There is a saying that posits, “Only a fool thinks he knows everything.” This is true, but nowadays we do have more knowledge (and when we are stuck, we can always ask Google).
Of course, not even Google knows everything. So, what does the modern compliance officer need to know, and how might the phrase “I don’t know” be considered a strong alternative?
The strength is in part reflective of the courage to admit a lack of knowledge. Some people may pretend to know because of a perceived weakness based upon lack of knowledge. I have always been comfortable with saying “I don’t know,” as it has helped me to learn and sometimes aided me in eliciting the truth and detecting fraud.
As a young police officer I craved knowledge, because in criminal investigations knowledge really is power. I learned from older and wiser officers who shared their experience and expertise with me and other younger officers. For sure, there were those who would ridicule those who lacked what they perceived to be basic knowledge, but smart people adhere to the practice of knowledge sharing and subscribe to the school of thought advocating there is no such thing as a stupid question.
Upon leaving the police service and embarking upon a new career as a financial crime compliance officer within wholesale banking, I succeeded as a result of my lack of knowledge, because all too often I did not have a clue as to what people were talking about. There were far too many three-letter abbreviations, so I made notes and made lists, to which my mentors provided answers, full text, and context.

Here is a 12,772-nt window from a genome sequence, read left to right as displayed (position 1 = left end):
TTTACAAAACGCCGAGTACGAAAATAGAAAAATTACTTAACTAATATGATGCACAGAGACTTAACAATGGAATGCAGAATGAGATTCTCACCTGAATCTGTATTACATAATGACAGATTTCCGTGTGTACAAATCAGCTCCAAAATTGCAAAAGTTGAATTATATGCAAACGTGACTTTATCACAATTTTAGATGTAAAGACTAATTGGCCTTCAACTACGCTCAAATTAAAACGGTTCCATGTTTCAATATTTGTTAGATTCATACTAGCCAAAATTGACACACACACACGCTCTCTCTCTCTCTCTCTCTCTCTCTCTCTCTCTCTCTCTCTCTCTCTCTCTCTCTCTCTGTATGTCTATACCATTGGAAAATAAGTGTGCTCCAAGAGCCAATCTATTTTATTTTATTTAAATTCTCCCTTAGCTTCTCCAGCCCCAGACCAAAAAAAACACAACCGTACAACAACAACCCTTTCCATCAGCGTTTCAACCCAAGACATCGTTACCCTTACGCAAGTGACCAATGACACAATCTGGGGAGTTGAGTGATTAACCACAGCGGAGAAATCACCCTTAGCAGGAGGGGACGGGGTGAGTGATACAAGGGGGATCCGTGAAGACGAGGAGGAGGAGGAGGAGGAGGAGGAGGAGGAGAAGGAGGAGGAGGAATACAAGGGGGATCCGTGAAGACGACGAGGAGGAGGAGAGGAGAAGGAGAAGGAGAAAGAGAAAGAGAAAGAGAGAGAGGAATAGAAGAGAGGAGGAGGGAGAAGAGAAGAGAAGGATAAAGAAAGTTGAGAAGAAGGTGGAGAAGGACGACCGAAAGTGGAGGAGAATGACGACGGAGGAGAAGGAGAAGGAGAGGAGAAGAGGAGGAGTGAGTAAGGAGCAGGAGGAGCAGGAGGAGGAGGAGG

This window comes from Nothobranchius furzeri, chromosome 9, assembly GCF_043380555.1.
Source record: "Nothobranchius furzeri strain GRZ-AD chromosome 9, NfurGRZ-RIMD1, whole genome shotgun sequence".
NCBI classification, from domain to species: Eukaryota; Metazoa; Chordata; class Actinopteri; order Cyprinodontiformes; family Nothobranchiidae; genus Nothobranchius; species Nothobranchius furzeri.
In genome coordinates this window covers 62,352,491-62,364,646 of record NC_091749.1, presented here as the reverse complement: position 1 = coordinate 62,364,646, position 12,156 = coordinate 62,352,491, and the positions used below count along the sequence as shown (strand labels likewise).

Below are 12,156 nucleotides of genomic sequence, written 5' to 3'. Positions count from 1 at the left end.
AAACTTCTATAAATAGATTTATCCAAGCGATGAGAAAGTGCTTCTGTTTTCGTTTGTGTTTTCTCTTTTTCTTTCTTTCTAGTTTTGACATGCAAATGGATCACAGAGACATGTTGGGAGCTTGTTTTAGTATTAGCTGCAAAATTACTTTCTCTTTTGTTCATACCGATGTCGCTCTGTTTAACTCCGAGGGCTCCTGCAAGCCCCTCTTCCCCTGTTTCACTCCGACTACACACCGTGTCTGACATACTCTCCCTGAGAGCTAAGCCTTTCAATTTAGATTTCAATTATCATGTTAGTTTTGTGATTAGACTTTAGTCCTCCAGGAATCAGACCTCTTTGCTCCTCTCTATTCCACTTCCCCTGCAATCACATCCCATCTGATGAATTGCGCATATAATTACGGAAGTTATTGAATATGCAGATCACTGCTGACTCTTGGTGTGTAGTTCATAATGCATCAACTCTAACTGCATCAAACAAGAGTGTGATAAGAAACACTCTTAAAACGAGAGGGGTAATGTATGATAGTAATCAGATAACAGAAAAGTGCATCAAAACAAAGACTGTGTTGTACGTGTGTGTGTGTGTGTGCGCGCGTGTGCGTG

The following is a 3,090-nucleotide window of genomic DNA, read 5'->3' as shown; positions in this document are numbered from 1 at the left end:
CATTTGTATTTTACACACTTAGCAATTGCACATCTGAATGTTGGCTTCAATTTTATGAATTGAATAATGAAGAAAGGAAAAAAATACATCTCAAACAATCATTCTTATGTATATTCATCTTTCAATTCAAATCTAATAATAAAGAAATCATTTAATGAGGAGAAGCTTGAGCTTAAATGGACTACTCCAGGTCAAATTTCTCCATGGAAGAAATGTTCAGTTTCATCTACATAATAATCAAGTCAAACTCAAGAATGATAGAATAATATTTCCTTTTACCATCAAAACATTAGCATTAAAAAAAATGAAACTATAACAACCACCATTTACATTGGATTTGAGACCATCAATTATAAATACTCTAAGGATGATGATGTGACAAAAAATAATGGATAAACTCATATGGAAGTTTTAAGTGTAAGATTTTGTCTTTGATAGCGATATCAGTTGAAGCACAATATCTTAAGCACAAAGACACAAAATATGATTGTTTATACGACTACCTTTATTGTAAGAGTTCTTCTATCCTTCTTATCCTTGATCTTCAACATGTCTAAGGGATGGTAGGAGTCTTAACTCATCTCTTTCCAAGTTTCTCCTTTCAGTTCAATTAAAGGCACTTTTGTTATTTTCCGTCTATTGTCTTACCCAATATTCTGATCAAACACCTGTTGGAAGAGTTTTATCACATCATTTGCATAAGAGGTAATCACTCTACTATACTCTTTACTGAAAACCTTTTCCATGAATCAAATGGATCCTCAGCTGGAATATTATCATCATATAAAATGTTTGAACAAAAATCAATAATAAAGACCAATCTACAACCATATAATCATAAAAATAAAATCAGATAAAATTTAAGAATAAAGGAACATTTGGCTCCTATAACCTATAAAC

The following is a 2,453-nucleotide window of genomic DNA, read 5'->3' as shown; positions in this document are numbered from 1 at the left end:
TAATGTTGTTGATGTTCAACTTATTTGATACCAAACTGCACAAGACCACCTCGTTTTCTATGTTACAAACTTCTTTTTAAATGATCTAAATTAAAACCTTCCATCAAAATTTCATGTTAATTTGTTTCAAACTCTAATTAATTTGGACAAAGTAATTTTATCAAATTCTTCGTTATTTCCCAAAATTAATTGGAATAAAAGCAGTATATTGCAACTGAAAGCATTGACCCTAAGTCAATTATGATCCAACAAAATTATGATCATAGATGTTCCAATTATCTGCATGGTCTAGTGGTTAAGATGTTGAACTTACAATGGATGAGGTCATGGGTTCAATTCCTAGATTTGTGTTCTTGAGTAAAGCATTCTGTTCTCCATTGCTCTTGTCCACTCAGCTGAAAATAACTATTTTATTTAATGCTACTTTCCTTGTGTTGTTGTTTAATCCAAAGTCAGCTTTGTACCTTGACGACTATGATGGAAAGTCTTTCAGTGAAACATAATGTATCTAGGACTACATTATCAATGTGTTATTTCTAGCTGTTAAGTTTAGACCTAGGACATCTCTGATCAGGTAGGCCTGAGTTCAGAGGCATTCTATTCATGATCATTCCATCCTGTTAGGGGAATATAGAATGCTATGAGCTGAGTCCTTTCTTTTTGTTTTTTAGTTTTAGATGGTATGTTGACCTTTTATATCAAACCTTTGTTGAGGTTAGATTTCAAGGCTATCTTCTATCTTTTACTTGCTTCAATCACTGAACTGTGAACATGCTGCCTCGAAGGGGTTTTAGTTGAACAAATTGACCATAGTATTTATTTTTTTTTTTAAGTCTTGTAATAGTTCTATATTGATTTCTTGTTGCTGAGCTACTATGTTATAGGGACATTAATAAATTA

Fraudsters and errant bankers often seek to intimidate people, be they victims or compliance officers, by suggesting a lack of knowledge is a weakness or a deficiency. Thus, fraudsters seek out weaker people who determine not to say “I don’t know what you are talking about,” or “I don’t understand.” Think for a moment: If a fraud does not actually have a legitimate process or outcome, it cannot be explained. This was the case with Bernie Madoff and whistleblower Harry Markopolos, who discovered it was not possible for Madoff Investment Securities to operate the proposed investment strategy, leading him to conclude it was a fraud.
Markopolos wrote and published a paper titled, “The World’s Largest Hedge Fund is a Fraud.” He met with officers from the Securities and Exchange Commission and explained his findings were based upon some complex mathematics. The SEC officers did not understand and were wrong not to admit this. Consequently, the fraud continued for many more years, until Madoff gave himself up because he ran out of money and victims.
Markopolos later wrote a book titled “No One Would Listen,” pursuant to which Senators Chris Dodd and Barney Frank introduced legislation to make sure the SEC did listen and would in the future reward whistleblowers for reporting fraudsters like Madoff. Imagine what the outcome could have been if only of the SEC officers said, “I don’t know how the math works, or how you conclude this is a fraud, but please explain it to me.”
We all know we should assume nothing. We draw strength from the knowledge we have, which gives us the confidence to confront situations; challenge people; and seek out answers, explanations, and details when we come across areas where we do not know how things operate.
I finish with a quote from musician Frank Zappa, who said, “A mind is like a parachute. It doesn’t work if it is not open.” I know what I know, and I know there are a lot of things I don’t know. Importantly, I am both comfortable and confident is saying this. In addition, as I am now a little older and wiser, it is now my turn to share my knowledge and experiences with others, including you and other readers. In the event you too are sagacious, please remember the times when you didn’t know what you know now and share this with other, younger compliance colleagues.
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